RE: typo
By 91TTZ on 7/28/2011 4:28:56 PM , Rating: 4
Back in the 60's, the government told companies to make something awesome, and 10 years later they received a product that was awesome costing X amount of dollars. Nowadays the government wants to micromanage so many aspects "to control cost and mitigate risk," it ends up being waaaay more expensive to create something waaaay less awesome.

10 years? The A-12 which the SR-71 is based on took only 3 years from contract to first flight. In the beginning of 1961 the US hadn't even put a man in space yet. By 1969 we'd already landed on the Moon.

Give a bunch of modern engineers computers and special software and they'll make the same thing for you and it'll take twice as long and cost 10x as much. It's a totally different mindset nowadays. I think companies/the government focuses on non-critical things like workplace diversity more than results.

RE: typo
By Bubbacub on 7/28/11, Rating: -1
RE: typo
By Bubbacub on 7/29/2011 2:48:56 PM , Rating: 2
black cheque = blank cheque

why the downrating?

RE: typo
By tecknurd on 7/30/2011 4:04:23 AM , Rating: 2
You do not know what you are talking about. For an engineer to make anything to be successful for the public, the engineer have to make and this means physically make something. Making in the computer just does not work compared the device being made and function in the real world. Simulations gives the engineer an ideal look of the device.

NASA have to go through hundreds or thousands of designs to make a successful rocket and moon lander. Using one model is suicide.

RE: typo
By AssBall on 7/28/2011 6:19:51 PM , Rating: 2
You are completely right, on so many levels.

Engineers should design our defense products, not politicians and bureaucrats.

RE: typo
By FITCamaro on 7/28/2011 11:03:07 PM , Rating: 2
Its not that engineers don't design and build it.

It's that the documentation and other red tape as well as the military not knowing what they want makes the costs go well beyond the "best case" bid that is required to win the contract.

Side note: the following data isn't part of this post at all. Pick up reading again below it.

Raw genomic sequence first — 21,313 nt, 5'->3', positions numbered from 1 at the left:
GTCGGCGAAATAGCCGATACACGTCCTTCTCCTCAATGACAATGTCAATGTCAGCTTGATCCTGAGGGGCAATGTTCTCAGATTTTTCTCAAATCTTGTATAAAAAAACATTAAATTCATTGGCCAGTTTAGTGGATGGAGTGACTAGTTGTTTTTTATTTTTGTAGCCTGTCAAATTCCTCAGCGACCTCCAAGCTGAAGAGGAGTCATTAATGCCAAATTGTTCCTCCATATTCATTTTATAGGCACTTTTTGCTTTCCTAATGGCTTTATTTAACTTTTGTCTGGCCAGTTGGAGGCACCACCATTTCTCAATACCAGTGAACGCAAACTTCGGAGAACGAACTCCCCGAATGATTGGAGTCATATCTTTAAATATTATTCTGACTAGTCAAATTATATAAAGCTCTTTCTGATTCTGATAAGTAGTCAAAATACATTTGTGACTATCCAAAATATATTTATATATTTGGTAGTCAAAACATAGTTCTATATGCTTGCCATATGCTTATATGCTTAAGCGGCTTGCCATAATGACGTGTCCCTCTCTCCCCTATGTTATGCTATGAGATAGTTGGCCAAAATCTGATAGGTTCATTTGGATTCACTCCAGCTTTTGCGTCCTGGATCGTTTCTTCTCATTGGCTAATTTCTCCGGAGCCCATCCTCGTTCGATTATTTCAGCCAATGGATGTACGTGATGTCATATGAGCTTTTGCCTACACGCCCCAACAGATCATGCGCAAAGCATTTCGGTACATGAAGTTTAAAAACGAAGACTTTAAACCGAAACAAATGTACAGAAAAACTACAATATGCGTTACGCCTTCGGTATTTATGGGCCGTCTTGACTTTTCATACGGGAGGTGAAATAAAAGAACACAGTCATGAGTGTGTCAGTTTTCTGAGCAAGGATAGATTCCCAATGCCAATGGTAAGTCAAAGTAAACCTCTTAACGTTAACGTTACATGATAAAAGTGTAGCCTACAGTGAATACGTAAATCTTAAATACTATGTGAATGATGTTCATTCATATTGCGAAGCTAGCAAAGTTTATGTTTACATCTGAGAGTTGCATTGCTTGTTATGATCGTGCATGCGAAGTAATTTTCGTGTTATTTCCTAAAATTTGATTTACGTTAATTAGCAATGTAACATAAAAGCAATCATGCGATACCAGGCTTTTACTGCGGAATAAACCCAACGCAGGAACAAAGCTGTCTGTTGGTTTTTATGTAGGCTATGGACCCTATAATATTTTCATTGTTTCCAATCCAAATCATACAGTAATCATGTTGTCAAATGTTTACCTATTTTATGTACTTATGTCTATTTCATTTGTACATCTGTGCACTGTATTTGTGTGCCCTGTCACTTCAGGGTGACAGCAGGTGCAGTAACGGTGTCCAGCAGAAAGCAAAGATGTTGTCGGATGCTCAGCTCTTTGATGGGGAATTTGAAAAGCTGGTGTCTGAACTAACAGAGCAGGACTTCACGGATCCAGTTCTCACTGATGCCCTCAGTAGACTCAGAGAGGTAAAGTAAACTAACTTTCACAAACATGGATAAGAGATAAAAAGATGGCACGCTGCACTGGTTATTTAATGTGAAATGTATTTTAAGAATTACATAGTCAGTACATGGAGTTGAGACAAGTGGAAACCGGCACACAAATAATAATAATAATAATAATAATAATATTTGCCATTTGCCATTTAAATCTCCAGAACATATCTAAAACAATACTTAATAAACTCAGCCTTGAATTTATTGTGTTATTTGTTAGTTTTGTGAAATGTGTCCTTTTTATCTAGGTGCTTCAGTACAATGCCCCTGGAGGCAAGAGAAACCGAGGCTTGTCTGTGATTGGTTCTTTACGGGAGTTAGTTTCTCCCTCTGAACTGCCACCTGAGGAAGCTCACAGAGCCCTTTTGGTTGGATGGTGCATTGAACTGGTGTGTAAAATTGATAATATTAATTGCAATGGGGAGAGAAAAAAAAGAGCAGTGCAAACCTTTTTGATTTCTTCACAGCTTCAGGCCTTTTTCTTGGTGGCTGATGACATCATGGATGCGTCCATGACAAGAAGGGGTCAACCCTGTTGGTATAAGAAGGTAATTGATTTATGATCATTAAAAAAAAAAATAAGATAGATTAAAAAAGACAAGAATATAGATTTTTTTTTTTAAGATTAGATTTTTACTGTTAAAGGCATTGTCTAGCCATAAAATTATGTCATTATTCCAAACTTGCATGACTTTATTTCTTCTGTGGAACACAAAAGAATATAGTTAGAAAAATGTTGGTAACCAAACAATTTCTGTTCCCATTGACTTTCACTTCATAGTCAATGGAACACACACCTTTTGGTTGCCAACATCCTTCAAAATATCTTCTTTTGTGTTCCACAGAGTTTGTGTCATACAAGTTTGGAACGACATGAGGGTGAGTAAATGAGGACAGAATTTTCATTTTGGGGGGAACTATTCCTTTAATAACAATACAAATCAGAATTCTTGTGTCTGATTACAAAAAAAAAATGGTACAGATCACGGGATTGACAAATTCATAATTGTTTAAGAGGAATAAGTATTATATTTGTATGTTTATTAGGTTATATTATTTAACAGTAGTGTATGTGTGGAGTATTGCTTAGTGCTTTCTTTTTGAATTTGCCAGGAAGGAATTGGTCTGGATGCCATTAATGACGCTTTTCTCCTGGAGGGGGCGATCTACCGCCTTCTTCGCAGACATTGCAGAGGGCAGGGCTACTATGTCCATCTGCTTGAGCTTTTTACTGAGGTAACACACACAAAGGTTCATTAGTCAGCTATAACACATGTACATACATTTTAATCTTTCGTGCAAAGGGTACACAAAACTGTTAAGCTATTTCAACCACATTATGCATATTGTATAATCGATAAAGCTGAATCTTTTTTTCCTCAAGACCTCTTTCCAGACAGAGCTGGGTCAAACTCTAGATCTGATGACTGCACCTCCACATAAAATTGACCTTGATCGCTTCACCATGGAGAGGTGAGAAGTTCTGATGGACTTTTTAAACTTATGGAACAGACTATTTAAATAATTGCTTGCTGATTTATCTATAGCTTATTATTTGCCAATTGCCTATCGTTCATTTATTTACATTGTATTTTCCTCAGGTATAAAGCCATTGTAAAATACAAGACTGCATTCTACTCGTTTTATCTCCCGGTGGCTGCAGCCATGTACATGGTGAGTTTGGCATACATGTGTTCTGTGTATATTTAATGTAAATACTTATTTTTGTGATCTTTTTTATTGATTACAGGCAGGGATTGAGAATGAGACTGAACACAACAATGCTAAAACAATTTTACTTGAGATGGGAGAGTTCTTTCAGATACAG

RE: typo
By inperfectdarkness on 7/29/2011 7:58:14 AM , Rating: 2
yes, to design--but that's it. warfighters should still be the ones coming up with the ideas. they're the ones using the machines in combat; they're the ones who have the best idea of what is needed, what will work, and what could be made better.

and for the record, the current climate is "reap what you sow". there's been a HUGE push to cut down on what is supposedly "wasteful, dead-end programs". that's all well and good; not every potential defense program will bear fruit. the problem is, we have insisted on ZERO fruitless endeavors; i.e. no weapons systems fielded that end up being of marignal use.

so now we insist upon the programs that we DO keep, having to have "everything" included in the plan. more gets added in after-the fact. programs get modified excessively and budgets overrun.

if we stick with limited-scope programs, and stipulate that "changes" have to be relegated to block upgrades later during service life, we can do much better at keeping costs down--even if we occasionally have to kill programs or early-retire certain systems.

comanche should never have gotten the axe.

RE: typo
By Owik2008 on 7/29/2011 3:42:57 AM , Rating: 3
As a software engineer I can honestly say that the biggest problem is scope creep due to people not knowing what they want. It is best to get the customer to sign off on a specific item and then build that! If the end product is not what they wanted - well you have the papers to prove you built what they wanted. Of course this never works in reality when the client is the government who can change anything.

I remember watching a movie about the Bradley tank development, the problems with this program started reminding me of it.